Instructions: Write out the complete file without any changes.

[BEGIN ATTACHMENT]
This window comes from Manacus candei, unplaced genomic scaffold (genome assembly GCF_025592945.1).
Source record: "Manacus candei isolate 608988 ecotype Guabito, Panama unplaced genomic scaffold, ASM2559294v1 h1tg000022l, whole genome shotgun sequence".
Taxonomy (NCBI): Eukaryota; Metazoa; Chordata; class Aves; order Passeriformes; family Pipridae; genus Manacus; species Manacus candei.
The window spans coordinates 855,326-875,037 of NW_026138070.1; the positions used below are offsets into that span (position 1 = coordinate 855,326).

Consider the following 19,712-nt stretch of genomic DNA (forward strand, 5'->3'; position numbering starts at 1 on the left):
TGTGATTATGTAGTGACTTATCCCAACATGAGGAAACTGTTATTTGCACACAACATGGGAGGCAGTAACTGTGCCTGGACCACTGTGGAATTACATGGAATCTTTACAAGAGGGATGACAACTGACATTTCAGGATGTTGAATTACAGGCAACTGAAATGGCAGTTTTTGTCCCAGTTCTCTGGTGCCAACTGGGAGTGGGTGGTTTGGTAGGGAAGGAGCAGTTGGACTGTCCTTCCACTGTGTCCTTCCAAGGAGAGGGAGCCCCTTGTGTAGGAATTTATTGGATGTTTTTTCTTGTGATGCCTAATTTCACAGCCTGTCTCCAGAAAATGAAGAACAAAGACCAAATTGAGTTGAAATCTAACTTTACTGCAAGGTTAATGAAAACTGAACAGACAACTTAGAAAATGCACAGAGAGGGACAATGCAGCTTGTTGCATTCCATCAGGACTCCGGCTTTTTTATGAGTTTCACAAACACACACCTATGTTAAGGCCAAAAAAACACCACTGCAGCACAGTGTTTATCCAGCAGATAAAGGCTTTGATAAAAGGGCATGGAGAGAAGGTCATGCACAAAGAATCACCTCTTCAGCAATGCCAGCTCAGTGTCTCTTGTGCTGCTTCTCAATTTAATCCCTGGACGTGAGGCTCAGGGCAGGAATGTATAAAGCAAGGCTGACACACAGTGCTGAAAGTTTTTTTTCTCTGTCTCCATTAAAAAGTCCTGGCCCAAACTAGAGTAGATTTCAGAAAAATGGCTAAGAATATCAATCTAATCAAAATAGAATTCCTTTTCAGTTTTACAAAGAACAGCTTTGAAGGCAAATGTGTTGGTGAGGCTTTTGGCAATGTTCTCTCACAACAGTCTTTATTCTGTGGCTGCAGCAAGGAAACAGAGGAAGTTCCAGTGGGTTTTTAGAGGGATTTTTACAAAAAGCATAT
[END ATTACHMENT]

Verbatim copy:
This window comes from Manacus candei, unplaced genomic scaffold (genome assembly GCF_025592945.1).
Source record: "Manacus candei isolate 608988 ecotype Guabito, Panama unplaced genomic scaffold, ASM2559294v1 h1tg000022l, whole genome shotgun sequence".
Taxonomy (NCBI): Eukaryota; Metazoa; Chordata; class Aves; order Passeriformes; family Pipridae; genus Manacus; species Manacus candei.
The window spans coordinates 855,326-875,037 of NW_026138070.1; the positions used below are offsets into that span (position 1 = coordinate 855,326).

Consider the following 19,712-nt stretch of genomic DNA (forward strand, 5'->3'; position numbering starts at 1 on the left):
TGTGATTATGTAGTGACTTATCCCAACATGAGGAAACTGTTATTTGCACACAACATGGGAGGCAGTAACTGTGCCTGGACCACTGTGGAATTACATGGAATCTTTACAAGAGGGATGACAACTGACATTTCAGGATGTTGAATTACAGGCAACTGAAATGGCAGTTTTTGTCCCAGTTCTCTGGTGCCAACTGGGAGTGGGTGGTTTGGTAGGGAAGGAGCAGTTGGACTGTCCTTCCACTGTGTCCTTCCAAGGAGAGGGAGCCCCTTGTGTAGGAATTTATTGGATGTTTTTTCTTGTGATGCCTAATTTCACAGCCTGTCTCCAGAAAATGAAGAACAAAGACCAAATTGAGTTGAAATCTAACTTTACTGCAAGGTTAATGAAAACTGAACAGACAACTTAGAAAATGCACAGAGAGGGACAATGCAGCTTGTTGCATTCCATCAGGACTCCGGCTTTTTTATGAGTTTCACAAACACACACCTATGTTAAGGCCAAAAAAACACCACTGCAGCACAGTGTTTATCCAGCAGATAAAGGCTTTGATAAAAGGGCATGGAGAGAAGGTCATGCACAAAGAATCACCTCTTCAGCAATGCCAGCTCAGTGTCTCTTGTGCTGCTTCTCAATTTAATCCCTGGACGTGAGGCTCAGGGCAGGAATGTATAAAGCAAGGCTGACACACAGTGCTGAAAGTTTTTTTTCTCTGTCTCCATTAAAAAGTCCTGGCCCAAACTAGAGTAGATTTCAGAAAAATGGCTAAGAATATCAATCTAATCAAAATAGAATTCCTTTTCAGTTTTACAAAGAACAGCTTTGAAGGCAAATGTGTTGGTGAGGCTTTTGGCAATGTTCTCTCACAACAGTCTTTATTCTGTGGCTGCAGCAAGGAAACAGAGGAAGTTCCAGTGGGTTTTTAGAGGGATTTTTACAAAAAGCATAT